To say I am a fan of chilli is a major understatement, years of living in the tropical countries eating fiery food has left me with the equivalent of an asbestos mouth and a serious passion for all things spicy. I cook with fresh and dried chillies, ferment them and make chilli vinegar and salts. But for me, the king of all chilli products is , be it Tabasco, Piri Piri, Aji Amarilla, Sambal,  Sriracha, African Pepper sauce or any other variation on the theme. I simply love them all. I have experimented a lot with my own chilli sauce recipes and those I have found elsewhere. So far, this recipe I found on the ‘Hunter Angler Gardener Cook’ blog is my favourite  (you can find the original recipe here). I have made some small changes to the original version. I use a higher ratio of chillies and homemade apple cider vinegar (rather than white wine vinegar) as it’s more sustainable for me and I prefer the taste. I also use 3% rather than 2% salt ratio to the weight of chillies used. Recipes for hot sauce generally use 2-3% salt to chilli, but I have found that using 2% sometimes leads to mould. Mould isn’t really a problem, you just skim it off and carry on, but it can change the taste and by scaling up the salt I have not had this problem (yet!). Given the length of the ferment, the salt mellows anyway and I personally cannot tell the difference between 2 and 3% in the finished sauce.

Choice of Chilli

In terms of the chillies, you may decide to select chillies based on what you have in abundance in the garden, the amount of heat required (measured in Scoville units) or by taste.  I like to use different mixes of peppers in each batch to offer variety and use what I have on hand. Habaneros make a superb hot sauce, as do Scotch bonnets, Pequin, Ghost peppers, Serrano and Chile de Arbol. I often add Lemon drop chillies to the mix, which are fairly hot and have a citrus tang. For a milder version leave out the seeds and/or opt for milder chilli varieties such as Jalapeno, Poblano or Ancho. If you need help deciding which chillis to use in terms of the heat and taste required, there is a helpful list here.

Ingredients

  • 1kg chilli peppers (variety dependent on preference)
  • 40g barrel oak chips
  • 30g salt
  • 1 cup water
  • 2 cups vinegar
  • 1/2 teaspoon Xanthan Gum (if making the thicker sauce)

Methods

The recipe can be used to make a thin Tabasco style sauce or a thicker version. I tend to make a batch of both as I use them for different things.

Step 1. Wash the chillies and roughly chop them

Step 2. Place in blender then add water and salt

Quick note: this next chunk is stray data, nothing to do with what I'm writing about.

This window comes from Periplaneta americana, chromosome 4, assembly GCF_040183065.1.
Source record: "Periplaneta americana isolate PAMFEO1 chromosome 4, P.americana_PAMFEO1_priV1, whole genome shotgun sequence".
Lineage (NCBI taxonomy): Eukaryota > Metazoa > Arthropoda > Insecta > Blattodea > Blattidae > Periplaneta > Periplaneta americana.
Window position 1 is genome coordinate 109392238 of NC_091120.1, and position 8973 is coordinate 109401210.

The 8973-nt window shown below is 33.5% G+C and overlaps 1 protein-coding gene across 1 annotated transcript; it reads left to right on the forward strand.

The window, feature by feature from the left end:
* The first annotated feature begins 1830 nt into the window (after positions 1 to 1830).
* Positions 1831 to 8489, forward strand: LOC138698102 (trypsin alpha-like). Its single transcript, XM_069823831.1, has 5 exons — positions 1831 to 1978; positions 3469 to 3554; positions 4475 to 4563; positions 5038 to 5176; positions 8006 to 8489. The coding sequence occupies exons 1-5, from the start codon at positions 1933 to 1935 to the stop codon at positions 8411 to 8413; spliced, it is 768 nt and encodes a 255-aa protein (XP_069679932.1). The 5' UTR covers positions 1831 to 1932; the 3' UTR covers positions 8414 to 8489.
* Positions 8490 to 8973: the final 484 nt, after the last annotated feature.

Step 3. Blend together until a chilli slurry is formed

Step 4. Pour half of the chilli mash into each litre/quart jar

Step 5. Store in a cupboard and burp (let air escape from lid) every day until stops. The length of is different each time and depends upon room temperature. When fermenting the mixture has bubbles and foam.

Step 6. Once fermentation is over, add oak chips and shake to combine

Step 7. Place in a cool dark spot and leave for 3 months

Step 8. After 3 months add the vinegar

Step 10. If you want a liquid tabascos style sauce after pouring in the vinegar, leave in the jar, shake daily for a month and then strain out the pulp and seeds to produce the finished product. If you want a thicker sauce go to Step 11.

Step 11. For a thicker sauce, strain out the Oak chips

Step 12, Place the mash and juice into a blender. Dissolve the xanthan gum in 1/2 teaspoon of water and then add into the blender. The gum will help prevent the sauce from separating over time.

Step 13. Blend everything together for at least a minute

Step 14.   Allow to rest for an hour to let air escape, then bottle.

The sauce on the left is the thicker sauce, which includes the seeds and pulp blended. On the right is the strained tabasco style sauce…both are well worth the time and effort!


Fermented and Oaked Chilli Hot Sauce Recipe
 
My favourite homemade hot sauce recipe made from chillies, vinegar, salt, water and oak barrel chips.
Author:
Recipe type: Condiment
Ingredients
  • 1kg chilli peppers (variety dependent on preference)
  • 40g barrel oak chips
  • 30g salt
  • 1 cup water
  • 2 cups vinegar
  • ½ teaspoon After 3 months add the vinegar Xanthan Gum (if making the thicker sauce)
Instructions
  1. Wash the chillies and roughly chop them
  2. Place in blender then add water and salt
  3. Blend together until a chilli slurry is formed
  4. Pour half of the chilli mash into each litre/quart jar
  5. Store in a cupboard and burp (let air escape from lid) every day until fermentation stops. The length of fermentation is different each time and depends upon room temperature. When fermenting the mixture has bubbles and foam.
  6. Once fermentation is over, add oak chips and shake to combine
  7. Place in a cool dark spot and leave for 3 months
  8. After 3 months add the vinegar
  9. If you want a liquid tabascos style sauce after pouring in the vinegar, leave in the jar, shake daily for a month and then strain out the pulp and seeds to produce the finished product. If you want a thicker sauce go to Step 11.
  10. For a thicker sauce, strain out the Oak chips
  11. Place the mash and juice into a blender. Dissolve the xanthan gum in ½ teaspoon of water and then add into the blender. The gum will help prevent the sauce from separating over time.
  12. Blend everything together for at least a minute
  13. Allow to rest for an hour to let air escape, then bottle.

 


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